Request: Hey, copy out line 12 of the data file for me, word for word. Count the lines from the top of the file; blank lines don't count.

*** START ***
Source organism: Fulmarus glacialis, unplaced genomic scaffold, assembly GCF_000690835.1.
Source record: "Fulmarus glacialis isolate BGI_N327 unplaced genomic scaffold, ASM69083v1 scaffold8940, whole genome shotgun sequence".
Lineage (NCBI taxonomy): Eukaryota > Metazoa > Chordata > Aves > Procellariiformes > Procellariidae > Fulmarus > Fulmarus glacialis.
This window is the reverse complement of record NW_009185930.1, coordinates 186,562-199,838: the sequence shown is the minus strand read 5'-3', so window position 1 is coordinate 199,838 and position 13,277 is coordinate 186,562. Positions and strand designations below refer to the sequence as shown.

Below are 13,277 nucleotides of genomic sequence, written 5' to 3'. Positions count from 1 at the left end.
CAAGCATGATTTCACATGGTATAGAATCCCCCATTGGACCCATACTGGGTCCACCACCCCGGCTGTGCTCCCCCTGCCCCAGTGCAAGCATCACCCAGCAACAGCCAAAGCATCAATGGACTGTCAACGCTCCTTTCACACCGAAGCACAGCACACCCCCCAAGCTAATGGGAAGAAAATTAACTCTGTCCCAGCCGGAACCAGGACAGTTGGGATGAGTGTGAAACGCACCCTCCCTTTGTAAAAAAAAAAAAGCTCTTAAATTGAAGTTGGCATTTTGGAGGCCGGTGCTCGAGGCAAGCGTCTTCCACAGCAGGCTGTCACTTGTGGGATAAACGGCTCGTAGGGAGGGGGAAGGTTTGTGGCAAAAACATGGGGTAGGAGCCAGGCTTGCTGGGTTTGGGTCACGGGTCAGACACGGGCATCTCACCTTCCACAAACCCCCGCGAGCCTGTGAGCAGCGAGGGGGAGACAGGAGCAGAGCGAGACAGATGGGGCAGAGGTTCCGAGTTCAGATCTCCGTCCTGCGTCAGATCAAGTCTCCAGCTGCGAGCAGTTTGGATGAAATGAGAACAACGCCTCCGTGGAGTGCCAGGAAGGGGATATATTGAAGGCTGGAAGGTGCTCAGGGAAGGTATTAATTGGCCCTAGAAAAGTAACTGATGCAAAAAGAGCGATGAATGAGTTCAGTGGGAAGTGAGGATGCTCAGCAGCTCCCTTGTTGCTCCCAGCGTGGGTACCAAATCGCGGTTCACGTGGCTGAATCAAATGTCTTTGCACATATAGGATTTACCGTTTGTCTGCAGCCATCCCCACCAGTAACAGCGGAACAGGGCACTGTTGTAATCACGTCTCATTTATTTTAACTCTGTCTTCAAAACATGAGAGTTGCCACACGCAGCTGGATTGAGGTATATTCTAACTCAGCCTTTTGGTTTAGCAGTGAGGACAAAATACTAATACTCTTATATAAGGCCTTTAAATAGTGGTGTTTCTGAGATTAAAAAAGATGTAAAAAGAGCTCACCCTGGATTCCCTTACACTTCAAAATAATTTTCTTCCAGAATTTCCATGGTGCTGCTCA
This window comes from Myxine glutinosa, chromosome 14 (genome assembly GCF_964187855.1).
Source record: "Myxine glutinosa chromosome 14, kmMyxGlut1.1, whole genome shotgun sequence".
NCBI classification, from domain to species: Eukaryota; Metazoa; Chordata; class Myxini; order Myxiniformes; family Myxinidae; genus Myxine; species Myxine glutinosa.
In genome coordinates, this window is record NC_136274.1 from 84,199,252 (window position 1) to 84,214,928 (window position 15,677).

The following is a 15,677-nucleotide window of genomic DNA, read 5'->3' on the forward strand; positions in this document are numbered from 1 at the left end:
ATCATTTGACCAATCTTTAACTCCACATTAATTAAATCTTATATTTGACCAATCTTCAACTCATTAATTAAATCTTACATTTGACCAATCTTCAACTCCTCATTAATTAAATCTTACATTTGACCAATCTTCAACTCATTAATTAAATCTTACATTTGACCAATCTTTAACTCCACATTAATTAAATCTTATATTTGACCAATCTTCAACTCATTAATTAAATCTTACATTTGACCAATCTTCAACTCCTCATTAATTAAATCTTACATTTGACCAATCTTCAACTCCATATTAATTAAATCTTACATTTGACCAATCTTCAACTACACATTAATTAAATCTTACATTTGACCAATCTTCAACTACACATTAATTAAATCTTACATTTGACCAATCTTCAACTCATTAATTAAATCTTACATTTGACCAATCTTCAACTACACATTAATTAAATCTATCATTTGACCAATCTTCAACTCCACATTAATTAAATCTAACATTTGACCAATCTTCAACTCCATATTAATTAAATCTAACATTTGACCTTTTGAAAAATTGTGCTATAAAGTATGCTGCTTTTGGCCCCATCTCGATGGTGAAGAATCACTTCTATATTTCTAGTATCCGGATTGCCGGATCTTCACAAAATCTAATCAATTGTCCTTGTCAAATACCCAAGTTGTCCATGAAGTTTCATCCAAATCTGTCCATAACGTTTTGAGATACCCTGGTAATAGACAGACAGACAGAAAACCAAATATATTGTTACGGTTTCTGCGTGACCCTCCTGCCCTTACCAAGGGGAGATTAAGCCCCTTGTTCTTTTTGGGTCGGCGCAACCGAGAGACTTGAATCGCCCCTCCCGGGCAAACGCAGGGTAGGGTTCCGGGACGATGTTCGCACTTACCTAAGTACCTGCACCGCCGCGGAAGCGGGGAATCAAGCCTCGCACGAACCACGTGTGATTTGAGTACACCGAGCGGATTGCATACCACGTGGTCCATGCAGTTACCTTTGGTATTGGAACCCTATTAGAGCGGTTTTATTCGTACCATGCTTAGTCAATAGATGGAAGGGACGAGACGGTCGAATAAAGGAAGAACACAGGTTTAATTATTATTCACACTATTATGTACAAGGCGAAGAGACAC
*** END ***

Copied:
ATCATTTGACCAATCTTTAACTCCACATTAATTAAATCTTATATTTGACCAATCTTCAACTCATTAATTAAATCTTACATTTGACCAATCTTCAACTCCTCATTAATTAAATCTTACATTTGACCAATCTTCAACTCATTAATTAAATCTTACATTTGACCAATCTTTAACTCCACATTAATTAAATCTTATATTTGACCAATCTTCAACTCATTAATTAAATCTTACATTTGACCAATCTTCAACTCCTCATTAATTAAATCTTACATTTGACCAATCTTCAACTCCATATTAATTAAATCTTACATTTGACCAATCTTCAACTACACATTAATTAAATCTTACATTTGACCAATCTTCAACTACACATTAATTAAATCTTACATTTGACCAATCTTCAACTCATTAATTAAATCTTACATTTGACCAATCTTCAACTACACATTAATTAAATCTATCATTTGACCAATCTTCAACTCCACATTAATTAAATCTAACATTTGACCAATCTTCAACTCCATATTAATTAAATCTAACATTTGACCTTTTGAAAAATTGTGCTATAAAGTATGCTGCTTTTGGCCCCATCTCGATGGTGAAGAATCACTTCTATATTTCTAGTATCCGGATTGCCGGATCTTCACAAAATCTAATCAATTGTCCTTGTCAAATACCCAAGTTGTCCATGAAGTTTCATCCAAATCTGTCCATAACGTTTTGAGATACCCTGGTAATAGACAGACAGACAGAAAACCAAATATATTGTTACGGTTTCTGCGTGACCCTCCTGCCCTTACCAAGGGGAGATTAAGCCCCTTGTTCTTTTTGGGTCGGCGCAACCGAGAGACTTGAATCGCCCCTCCCGGGCAAACGCAGGGTAGGGTTCCGGGACGATGTTCGCACTTACCTAAGTACCTGCACCGCCGCGGAAGCGGGGAATCAAGCCTCGCACGAACCACGTGTGATTTGAGTACACCGAGCGGATTGCATACCACGTGGTCCATGCAGTTACCTTTGGTATTGGAACCCTATTAGAGCGGTTTTATTCGTACCATGCTTAGTCAATAGATGGAAGGGACGAGACGGTCGAATAAAGGAAGAACACAGGTTTAATTATTATTCACACTATTATGTACAAGGCGAAGAGACAC